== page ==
Sorry for the Lack of Updates

Holy crap, I haven’t been blogging for like 3 months. I’ve been busy for the last few months with different games, the gym and just getting things together for my gaming group (head over to to see what’s going on).

I will try to get things back on track as soon as possible.

-White Washed Korean


Still Doin’ The Questions Series

Hello there! Sorry I haven’t been around for a bit (been two weeks actually), I was actually out of town the last week in Calgary for a tournament I helped out with. I should have informed you readers, but I kind of forgot. Oh well, now I’m back and I’m just about to start another blog about questions I dislike. I guess these are more rant posts if anything, but it’s actually quite amusing to come back and read some of this stuff (Maybe not for you, though). This week’s question has to do with a bad word.

“Hey! So, since you’re Korean, do you know what ‘shi-bal’ means?”

The word is “shi-bal” and it’s usually a term that replaces many swear words in the English language. It can be used to insult someone; such as a “shithead or fuckwad” type of thing. It can also be used, apparently, as an expression of distaste. For example, in the English language:

“Ah, fuck, I got fired from work”

The “fuck” in there would be replaced with “shi-bal” in the Korean language. But you can not just use Korenglish (merging of the two languages) and go:

Ah, shi-bal, I got fired from work because of that shi-balnom”

Why? Because you sound stupid. Don’t do it, please. Ever.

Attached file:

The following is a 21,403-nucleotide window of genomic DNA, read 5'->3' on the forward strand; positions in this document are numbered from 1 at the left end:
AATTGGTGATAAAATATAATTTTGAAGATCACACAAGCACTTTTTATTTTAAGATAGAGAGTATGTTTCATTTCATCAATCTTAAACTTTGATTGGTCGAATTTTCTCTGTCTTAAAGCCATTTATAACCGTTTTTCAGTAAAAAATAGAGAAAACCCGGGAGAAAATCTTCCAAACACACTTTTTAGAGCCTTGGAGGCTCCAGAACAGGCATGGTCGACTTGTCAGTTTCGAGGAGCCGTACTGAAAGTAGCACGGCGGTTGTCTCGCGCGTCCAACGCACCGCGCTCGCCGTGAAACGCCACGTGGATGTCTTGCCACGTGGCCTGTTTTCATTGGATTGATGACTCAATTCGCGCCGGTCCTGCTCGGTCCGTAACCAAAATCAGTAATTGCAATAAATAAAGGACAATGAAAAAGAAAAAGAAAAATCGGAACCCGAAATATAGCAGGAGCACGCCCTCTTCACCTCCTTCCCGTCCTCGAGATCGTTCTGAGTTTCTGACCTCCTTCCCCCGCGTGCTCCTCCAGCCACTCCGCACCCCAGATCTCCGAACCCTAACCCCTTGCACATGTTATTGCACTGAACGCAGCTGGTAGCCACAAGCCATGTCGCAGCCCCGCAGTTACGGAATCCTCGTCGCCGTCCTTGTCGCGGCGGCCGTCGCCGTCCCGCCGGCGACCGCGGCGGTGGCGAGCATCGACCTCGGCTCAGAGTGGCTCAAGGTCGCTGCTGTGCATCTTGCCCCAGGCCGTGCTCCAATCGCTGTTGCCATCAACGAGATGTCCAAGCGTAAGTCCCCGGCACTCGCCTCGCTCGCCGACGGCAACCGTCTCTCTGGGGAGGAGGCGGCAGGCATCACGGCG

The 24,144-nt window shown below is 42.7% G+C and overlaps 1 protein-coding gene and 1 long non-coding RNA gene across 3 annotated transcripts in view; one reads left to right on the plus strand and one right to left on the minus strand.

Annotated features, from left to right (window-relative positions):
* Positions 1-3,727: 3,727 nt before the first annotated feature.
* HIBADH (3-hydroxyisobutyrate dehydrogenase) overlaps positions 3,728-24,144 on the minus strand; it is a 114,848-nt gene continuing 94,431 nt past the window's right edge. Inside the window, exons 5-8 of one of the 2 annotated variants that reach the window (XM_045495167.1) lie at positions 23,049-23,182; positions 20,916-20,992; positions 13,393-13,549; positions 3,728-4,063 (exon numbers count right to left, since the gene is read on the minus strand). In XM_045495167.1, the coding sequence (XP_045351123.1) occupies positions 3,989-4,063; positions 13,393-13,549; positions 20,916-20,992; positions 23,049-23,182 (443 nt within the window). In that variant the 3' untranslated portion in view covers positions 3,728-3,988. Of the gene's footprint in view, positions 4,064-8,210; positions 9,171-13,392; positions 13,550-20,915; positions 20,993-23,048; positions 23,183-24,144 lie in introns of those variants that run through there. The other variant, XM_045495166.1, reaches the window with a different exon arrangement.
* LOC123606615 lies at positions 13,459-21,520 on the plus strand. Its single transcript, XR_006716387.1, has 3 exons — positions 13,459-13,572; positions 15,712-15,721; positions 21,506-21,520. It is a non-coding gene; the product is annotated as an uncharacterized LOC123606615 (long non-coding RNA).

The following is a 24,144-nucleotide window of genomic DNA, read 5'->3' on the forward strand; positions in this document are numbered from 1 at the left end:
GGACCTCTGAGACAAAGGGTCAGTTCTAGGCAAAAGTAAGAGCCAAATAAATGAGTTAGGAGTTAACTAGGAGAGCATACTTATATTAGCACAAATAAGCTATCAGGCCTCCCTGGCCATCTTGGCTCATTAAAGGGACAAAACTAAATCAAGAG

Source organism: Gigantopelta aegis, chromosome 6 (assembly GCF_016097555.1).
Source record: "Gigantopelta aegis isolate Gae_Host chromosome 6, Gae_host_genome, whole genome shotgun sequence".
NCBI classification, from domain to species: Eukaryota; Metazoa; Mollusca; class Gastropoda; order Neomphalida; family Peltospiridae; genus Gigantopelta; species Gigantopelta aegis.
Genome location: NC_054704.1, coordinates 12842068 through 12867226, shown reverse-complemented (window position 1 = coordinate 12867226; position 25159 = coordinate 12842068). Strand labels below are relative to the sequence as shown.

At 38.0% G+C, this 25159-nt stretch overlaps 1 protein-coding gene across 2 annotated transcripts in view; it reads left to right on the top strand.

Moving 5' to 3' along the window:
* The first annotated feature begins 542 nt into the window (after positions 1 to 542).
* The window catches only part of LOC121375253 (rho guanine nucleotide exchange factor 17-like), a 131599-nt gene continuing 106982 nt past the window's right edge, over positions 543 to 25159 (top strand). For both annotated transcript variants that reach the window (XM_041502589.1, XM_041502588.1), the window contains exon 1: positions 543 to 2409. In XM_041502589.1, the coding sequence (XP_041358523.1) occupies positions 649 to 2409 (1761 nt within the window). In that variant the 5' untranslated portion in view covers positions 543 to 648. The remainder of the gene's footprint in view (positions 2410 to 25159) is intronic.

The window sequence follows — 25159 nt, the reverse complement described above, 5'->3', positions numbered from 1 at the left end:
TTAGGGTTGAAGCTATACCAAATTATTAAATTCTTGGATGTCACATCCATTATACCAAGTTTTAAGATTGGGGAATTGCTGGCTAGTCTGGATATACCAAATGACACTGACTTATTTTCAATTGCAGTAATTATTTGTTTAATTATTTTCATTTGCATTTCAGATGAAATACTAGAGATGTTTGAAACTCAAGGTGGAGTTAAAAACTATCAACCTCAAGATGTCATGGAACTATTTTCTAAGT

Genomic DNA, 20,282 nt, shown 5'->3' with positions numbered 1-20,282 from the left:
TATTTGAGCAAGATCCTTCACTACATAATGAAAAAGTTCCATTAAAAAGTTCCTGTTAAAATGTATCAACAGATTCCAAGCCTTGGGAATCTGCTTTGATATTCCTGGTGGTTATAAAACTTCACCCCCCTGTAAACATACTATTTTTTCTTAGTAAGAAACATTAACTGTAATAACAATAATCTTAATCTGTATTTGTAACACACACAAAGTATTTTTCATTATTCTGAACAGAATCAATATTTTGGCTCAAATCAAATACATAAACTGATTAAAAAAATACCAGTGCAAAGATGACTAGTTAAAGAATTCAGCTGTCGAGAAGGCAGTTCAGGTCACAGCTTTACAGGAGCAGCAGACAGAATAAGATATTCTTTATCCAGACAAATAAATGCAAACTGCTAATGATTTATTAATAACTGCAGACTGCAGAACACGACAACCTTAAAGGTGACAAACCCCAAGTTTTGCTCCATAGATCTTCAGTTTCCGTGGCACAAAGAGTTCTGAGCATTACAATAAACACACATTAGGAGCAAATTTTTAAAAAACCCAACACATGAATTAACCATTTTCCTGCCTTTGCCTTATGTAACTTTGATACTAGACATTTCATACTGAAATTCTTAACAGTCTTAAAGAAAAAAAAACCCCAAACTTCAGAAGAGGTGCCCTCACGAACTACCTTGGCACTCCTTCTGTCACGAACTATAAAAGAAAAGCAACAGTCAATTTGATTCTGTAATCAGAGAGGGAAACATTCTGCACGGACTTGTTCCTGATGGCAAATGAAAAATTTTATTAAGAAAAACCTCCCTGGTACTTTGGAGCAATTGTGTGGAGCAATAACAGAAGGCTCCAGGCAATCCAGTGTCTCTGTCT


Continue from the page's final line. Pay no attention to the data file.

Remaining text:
One thing I don’t like when people ask it as well, is that they follow it up with,

“So when can I use this word?”

Are you fucking kidding me? Don’t ask me that, it is a BAD word. Much like how when I have Asian people ask me when they can use words like “shit” and “fuck”. I tell them don’t use it to insult someone (although at this time, I’d like to point out, I’m a huge hypocrite when I say that).

I honestly do not want people to go out and start saying this word to Korean people. They would get offended and probably give you the cold shoulder. I’m pretty sure my dad would also give you a shout or something and scare the crap out of you as well. This word is bad, I hate answering the question on whether I know what it means or not. Growing up and being called it by your parents isn’t exactly how you want to learn what it means either. But I mean, I think they had every right to call me one if I did something completely stupid at a competent age.